In a major victory for President Bush's energy policy, the Senate voted Wednesday to open Alaska's wildlife refuge to oil drilling.
The 51-to-49 Senate vote moves the prospect of drilling in the Arctic National Wildlife Refuge (ANWR) closer to reality after two decades of debate. It comes as oil and gas prices are approaching new highs.
While Wednesday's vote marked a major defeat for environmentalists, it doesn't mean drill bits will be sinking into the Alaska tundra anytime soon. The measure will still have to be approved by the House, which is far from certain. "There's a lot of moving parts in this thing," says Peter Rafle, communications director of The Wilderness Society. "It's far from over."
The fight over ANWR - which may or may not have a significant amount of oil beneath its surface - is one of the longest-running environmental dramas in recent history.
For years, Democrats and a few Republicans in Congress have been able to fend off oil exploration and development there by threatening a filibuster. But now, GOP leaders in the Senate have succeed in attaching it to the 2006 budget resolution as a potential source of revenue. The move sidestepped a filibuster by Democrats which would require 60 votes. The budget resolution required only a 51-vote majority.
The House is still working on its budget resolution for 2006, and the two legislative chambers will have to reconcile whatever differences remain - including oil exploration in Alaska.
From an environmental standpoint, the debate is over whether advanced "directional" drilling methods would allow for a much smaller "footprint" (drill rigs, roads, etc.) impacting wildlife. Advocates say they can do this with minimum damage to the fragile tundra; activists say it's a sham. Meanwhile, oil companies themselves reportedly have lost interest in the project.
So why are President Bush, the Alaska delegation, and others pushing this controversial proposal? Mr. Bush and Vice President Dick Cheney - both former oil men - see it as an important part of the effort to reduce US dependence on foreign oil. Unlike politicians in California and Florida, including the President's brother Gov. Jeb Bush, who resist unsightly oil rigs off their coasts, the Alaska congressional delegation is all for drilling in a remote part of their state. If nothing else, ANWR symbolically focuses the broader debate over natural resource extraction in wild areas around the country.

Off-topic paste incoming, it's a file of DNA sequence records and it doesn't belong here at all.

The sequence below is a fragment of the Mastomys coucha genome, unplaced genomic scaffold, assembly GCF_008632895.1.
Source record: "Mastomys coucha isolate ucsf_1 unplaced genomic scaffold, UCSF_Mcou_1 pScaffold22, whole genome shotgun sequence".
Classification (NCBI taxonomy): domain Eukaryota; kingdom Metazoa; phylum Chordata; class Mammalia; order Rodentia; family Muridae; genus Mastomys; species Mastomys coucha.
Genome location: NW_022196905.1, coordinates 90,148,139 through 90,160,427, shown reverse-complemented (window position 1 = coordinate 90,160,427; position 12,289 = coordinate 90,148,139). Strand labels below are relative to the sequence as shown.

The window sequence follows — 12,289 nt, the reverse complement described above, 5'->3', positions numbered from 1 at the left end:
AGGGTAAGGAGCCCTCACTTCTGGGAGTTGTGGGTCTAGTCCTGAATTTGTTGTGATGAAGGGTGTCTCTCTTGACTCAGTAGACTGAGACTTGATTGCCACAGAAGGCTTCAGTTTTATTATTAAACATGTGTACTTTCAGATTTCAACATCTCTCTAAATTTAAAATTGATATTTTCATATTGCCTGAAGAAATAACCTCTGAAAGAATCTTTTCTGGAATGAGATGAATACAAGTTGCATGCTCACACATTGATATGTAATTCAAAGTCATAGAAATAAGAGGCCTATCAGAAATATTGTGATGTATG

Without more exploration, even the best estimates of oil in ANWR are educated guesses. The US Geological Survey (USGS) figures the amount of "technically recoverable oil" to be between 5.7 billion barrels (95 percent probability) and 16 billion barrels (5 percent probability) with a mean value of 10.4 billion barrels.
"Economically recoverable oil" is the more relevant figure, according to USGS officials, meaning a company would find it financially worth the effort. But that's even harder to determine because it depends on fluctuating oil prices, a yet unknown accumulation size, recovery technology, and proximity to pipelines and other existing infrastructure.
What all of this means, claim drilling opponents, is that ANWR likely contains less than a year's worth of oil - none of it reaching the US market for at least 10 years.
As an officially designated wildlife refuge, ANWR would have been off-limits to drill rigs. But when the 19 million-acre refuge was established in 1980, and in recognition of the potential for oil and gas there, the 1.5 million-acre coastal plain along the Arctic Ocean was left open to leasing and exploration.
Oil there may be, but the US Fish and Wildlife Service says the drillable area "is critically important to the ecological integrity of the whole Arctic Refuge, providing essential habitats for numerous internationally important species."
Most Americans will never see the place or the caribou, polar bears, muskoxen, arctic foxes, wolverines, grizzly bears, snow geese, and other migrating birds that inhabit its tundra just north of the Brooks Range. But for much of the public this "American Serengeti," as environmentalists call it, represents an ideal of natural wildness that must remain pristine.
While the fight in Congress over ANWR may be a close one, public opinion weighs heavily against drilling.
A recent survey conducted jointly by Republican and Democratic pollsters asked simply, "Should oil drilling be allowed in America's Arctic National Wildlife Refuge?" The results: 53 percent against, 38 percent in favor. Regarding the current effort to attach ANWR to a budget resolution rather than vote directly on its merits, a whopping 73 percent agreed that drilling there "is too important to the American public and future generations to be snuck through."
More broadly, according to this survey, Americans favor conservation (34 percent) and alternate forms of energy (39 percent) over domestic oil production (18 percent) as "the best way to reduce US dependence on foreign oil."
Meanwhile, industry interest in the politically charged Arctic refuge seems to have waned as well.
"The enthusiasm of government officials about ANWR exceeds that of industry because oil companies are driven by market forces, investing resources in direct proportion to the economic potential, and the evidence so far about ANWR is not promising," oil industry consultant Wayne Kelley told The New York Times recently.